Optimising for ‘flow’ to increase happiness and productivity

Flow is a mental state where we are happy and productive, a term first coined by psychologist Mihaly Csikszentmihalyi in 1990. Stephen Kotler offered this definition in a recent slideshare deck:

Flow is an optimal state of consciousness, a peak state where we both feel our best and perform our best

If you can visualise your favourite athlete when they were at the top of their game, when the world seemed to be moving slowly for them and they could do no wrong then you are seeing someone in flow state. Developers often achieve flow state too, head down, headphones on, cranking out great code. Or picture a dancer, lost in the music. Or a magical conversation with your other half.

Lots of examples, and the point is that all us can experience flow. It’s important because doing so makes us happier and more productive. One way to a happier life, therefore, is to maximise flow. And one way to build a stronger culture is to optimise for flow in the workplace.

Kotler has identified 17 triggers for flow:

  • intensely focused attention
  • clear goals
  • immediate feedback
  • challenge that stretches us, but not too much
  • high consequences
  • rich environment
  • deep embodiment
  • serious consequences
  • shared goals
  • good communication
  • familiarity
  • equal participation and skill level
  • risk
  • sense of control
  • close listening
  • postive/constructive environment (yes, and…)
  • creativity

Notice that most of the items on this list are features of good company cultures and/or things we try to cultivate in our businesses. Flipping this on its head, the interesting idea for me is whether optimising flow might be a way to think about the goal for a company culture.

Most startups start thinking about their company culture when they get big enough that the founder stops having close contact with everyone in the business. The goal is to make sure the special sauce the founder has discovered doesn’t get lost as the company grows. The business reasons for doing that are usually to maintain productivity and creativity, and to help attract and retain talent.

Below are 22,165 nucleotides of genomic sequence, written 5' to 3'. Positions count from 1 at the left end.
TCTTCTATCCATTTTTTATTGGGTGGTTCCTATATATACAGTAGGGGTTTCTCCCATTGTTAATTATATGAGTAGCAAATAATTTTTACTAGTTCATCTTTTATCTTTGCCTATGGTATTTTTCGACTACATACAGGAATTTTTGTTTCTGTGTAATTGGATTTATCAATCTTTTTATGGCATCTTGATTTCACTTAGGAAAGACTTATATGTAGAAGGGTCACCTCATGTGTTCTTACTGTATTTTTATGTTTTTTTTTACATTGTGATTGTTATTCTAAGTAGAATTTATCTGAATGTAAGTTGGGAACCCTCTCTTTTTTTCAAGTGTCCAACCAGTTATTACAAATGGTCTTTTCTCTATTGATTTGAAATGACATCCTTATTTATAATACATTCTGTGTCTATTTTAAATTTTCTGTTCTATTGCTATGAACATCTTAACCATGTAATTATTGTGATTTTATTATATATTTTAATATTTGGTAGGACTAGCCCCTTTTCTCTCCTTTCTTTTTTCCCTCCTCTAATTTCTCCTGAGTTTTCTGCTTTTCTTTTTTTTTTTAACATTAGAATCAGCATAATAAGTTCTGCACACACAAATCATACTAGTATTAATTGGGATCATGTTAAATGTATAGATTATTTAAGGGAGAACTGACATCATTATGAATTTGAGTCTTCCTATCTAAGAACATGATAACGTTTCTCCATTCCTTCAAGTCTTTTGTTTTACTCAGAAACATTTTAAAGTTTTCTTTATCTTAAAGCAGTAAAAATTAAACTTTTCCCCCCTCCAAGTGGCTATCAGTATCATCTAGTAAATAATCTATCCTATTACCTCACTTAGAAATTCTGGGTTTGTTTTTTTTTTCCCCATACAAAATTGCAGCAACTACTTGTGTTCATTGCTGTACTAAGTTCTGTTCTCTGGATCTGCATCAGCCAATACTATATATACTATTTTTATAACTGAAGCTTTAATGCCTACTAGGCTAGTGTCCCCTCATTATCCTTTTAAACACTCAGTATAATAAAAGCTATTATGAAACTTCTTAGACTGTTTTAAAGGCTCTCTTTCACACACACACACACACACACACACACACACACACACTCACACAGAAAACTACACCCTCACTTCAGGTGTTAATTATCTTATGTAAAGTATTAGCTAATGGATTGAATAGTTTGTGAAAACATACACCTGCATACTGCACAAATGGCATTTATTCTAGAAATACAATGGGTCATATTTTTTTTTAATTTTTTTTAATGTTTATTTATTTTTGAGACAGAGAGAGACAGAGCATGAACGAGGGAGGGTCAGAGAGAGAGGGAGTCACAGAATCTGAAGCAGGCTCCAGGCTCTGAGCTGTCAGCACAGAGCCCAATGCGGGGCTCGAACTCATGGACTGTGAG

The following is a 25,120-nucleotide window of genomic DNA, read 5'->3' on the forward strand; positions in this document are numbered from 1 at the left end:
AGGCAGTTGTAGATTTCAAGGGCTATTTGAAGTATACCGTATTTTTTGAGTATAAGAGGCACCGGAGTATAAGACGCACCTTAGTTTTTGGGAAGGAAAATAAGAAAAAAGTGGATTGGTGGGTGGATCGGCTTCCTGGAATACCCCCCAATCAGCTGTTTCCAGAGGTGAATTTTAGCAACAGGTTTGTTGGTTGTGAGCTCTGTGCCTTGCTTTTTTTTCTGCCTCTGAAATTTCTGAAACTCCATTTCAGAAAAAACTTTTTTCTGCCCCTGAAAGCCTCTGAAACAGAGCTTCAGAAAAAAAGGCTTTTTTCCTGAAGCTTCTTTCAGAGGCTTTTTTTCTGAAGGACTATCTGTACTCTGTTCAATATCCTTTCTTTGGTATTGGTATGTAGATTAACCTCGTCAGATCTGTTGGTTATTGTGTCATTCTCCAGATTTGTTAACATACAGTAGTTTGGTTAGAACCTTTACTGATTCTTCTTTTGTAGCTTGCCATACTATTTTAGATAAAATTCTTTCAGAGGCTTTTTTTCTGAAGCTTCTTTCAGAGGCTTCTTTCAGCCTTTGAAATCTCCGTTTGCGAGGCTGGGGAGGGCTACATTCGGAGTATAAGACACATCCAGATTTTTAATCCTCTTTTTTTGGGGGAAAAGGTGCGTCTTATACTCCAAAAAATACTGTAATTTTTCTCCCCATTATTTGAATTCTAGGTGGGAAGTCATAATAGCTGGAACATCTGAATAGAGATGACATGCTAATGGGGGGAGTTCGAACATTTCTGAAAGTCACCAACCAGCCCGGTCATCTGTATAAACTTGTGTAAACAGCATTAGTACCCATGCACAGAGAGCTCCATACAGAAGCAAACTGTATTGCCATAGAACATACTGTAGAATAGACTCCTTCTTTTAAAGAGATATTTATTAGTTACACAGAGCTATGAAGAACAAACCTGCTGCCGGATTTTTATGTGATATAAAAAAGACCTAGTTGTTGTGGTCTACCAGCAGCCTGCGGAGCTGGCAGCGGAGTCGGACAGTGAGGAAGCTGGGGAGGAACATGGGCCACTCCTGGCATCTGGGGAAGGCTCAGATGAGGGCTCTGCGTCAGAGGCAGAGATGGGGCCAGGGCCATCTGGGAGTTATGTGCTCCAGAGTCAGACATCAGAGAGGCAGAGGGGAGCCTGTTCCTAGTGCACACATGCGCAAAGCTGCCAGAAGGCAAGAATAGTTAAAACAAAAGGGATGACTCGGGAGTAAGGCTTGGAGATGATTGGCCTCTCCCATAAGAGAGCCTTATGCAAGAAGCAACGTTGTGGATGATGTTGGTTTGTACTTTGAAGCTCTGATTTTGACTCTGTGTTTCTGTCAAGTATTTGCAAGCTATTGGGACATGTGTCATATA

What I like about Kotler’s 17 triggers for flow is that they provide the link between culture and productivity.

This is an emerging area I will watch with interest.

  • Bardo Media

    I love it when ideas I’m following in one place come up in another, and this is one of those times.

    Though was wondering, as you say: Most startups start thinking about their company culture when they get big enough that the founder stops having close contact with everyone in the business… to make sure the special sauce the founder has discovered doesn’t get lost as the company grows.

    The implication of the above seems to be that the culture of the company has been established well before the company starts to think about it. The “secret sauce” is in place and the company has reached some scale (of employees at least) by the time it reaches the place you describe. If the culture is not already one that supports flow, then there is actually a dilemma between keeping that secret sauce and adapting into something different to try support more flow in its growing number of employees.

    With that said, should there be more focus early in a company’s life in helping the founder(s) to think about culture (and flow) while it is still in its formative stages? And if so, as a VC that is very actively involved with its founders at those early stages, how are you incorporating this into your work at Forward Partners?

  • Michael Haynes

    Incidentally I think that the new open plan office craze is a complete flow/productivity killer.. especially as a developer it can be near impossible to keep sustained periods of focus with so much distraction. This is why you’ll often hear people say “Oh I come in early/stay late as that’s when I get most of my work done”.